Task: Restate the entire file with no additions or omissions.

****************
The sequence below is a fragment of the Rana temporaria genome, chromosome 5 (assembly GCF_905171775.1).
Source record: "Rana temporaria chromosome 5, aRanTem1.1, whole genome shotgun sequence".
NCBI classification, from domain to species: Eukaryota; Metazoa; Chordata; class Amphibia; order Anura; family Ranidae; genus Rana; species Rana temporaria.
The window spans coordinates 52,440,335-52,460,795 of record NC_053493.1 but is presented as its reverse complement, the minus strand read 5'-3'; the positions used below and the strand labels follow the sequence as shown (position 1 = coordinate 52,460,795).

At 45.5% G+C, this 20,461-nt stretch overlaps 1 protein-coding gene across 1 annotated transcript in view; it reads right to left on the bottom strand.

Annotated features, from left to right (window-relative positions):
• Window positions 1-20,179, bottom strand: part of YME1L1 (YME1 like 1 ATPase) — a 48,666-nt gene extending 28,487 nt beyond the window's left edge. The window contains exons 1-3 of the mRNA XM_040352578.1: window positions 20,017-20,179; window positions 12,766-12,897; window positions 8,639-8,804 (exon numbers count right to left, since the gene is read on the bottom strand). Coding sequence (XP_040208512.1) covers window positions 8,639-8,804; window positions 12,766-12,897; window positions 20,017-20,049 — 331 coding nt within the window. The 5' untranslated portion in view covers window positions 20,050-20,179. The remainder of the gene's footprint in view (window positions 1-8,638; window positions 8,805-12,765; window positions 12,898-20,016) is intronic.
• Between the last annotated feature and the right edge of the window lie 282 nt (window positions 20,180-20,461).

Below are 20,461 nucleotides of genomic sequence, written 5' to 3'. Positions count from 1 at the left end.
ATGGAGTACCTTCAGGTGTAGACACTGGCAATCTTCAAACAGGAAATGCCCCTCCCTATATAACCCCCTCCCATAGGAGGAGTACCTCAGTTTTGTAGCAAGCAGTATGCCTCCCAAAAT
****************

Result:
The sequence below is a fragment of the Rana temporaria genome, chromosome 5 (assembly GCF_905171775.1).
Source record: "Rana temporaria chromosome 5, aRanTem1.1, whole genome shotgun sequence".
NCBI classification, from domain to species: Eukaryota; Metazoa; Chordata; class Amphibia; order Anura; family Ranidae; genus Rana; species Rana temporaria.
The window spans coordinates 52,440,335-52,460,795 of record NC_053493.1 but is presented as its reverse complement, the minus strand read 5'-3'; the positions used below and the strand labels follow the sequence as shown (position 1 = coordinate 52,460,795).

At 45.5% G+C, this 20,461-nt stretch overlaps 1 protein-coding gene across 1 annotated transcript in view; it reads right to left on the bottom strand.

Annotated features, from left to right (window-relative positions):
• Window positions 1-20,179, bottom strand: part of YME1L1 (YME1 like 1 ATPase) — a 48,666-nt gene extending 28,487 nt beyond the window's left edge. The window contains exons 1-3 of the mRNA XM_040352578.1: window positions 20,017-20,179; window positions 12,766-12,897; window positions 8,639-8,804 (exon numbers count right to left, since the gene is read on the bottom strand). Coding sequence (XP_040208512.1) covers window positions 8,639-8,804; window positions 12,766-12,897; window positions 20,017-20,049 — 331 coding nt within the window. The 5' untranslated portion in view covers window positions 20,050-20,179. The remainder of the gene's footprint in view (window positions 1-8,638; window positions 8,805-12,765; window positions 12,898-20,016) is intronic.
• Between the last annotated feature and the right edge of the window lie 282 nt (window positions 20,180-20,461).

Below are 20,461 nucleotides of genomic sequence, written 5' to 3'. Positions count from 1 at the left end.
ATGGAGTACCTTCAGGTGTAGACACTGGCAATCTTCAAACAGGAAATGCCCCTCCCTATATAACCCCCTCCCATAGGAGGAGTACCTCAGTTTTGTAGCAAGCAGTATGCCTCCCAAAAT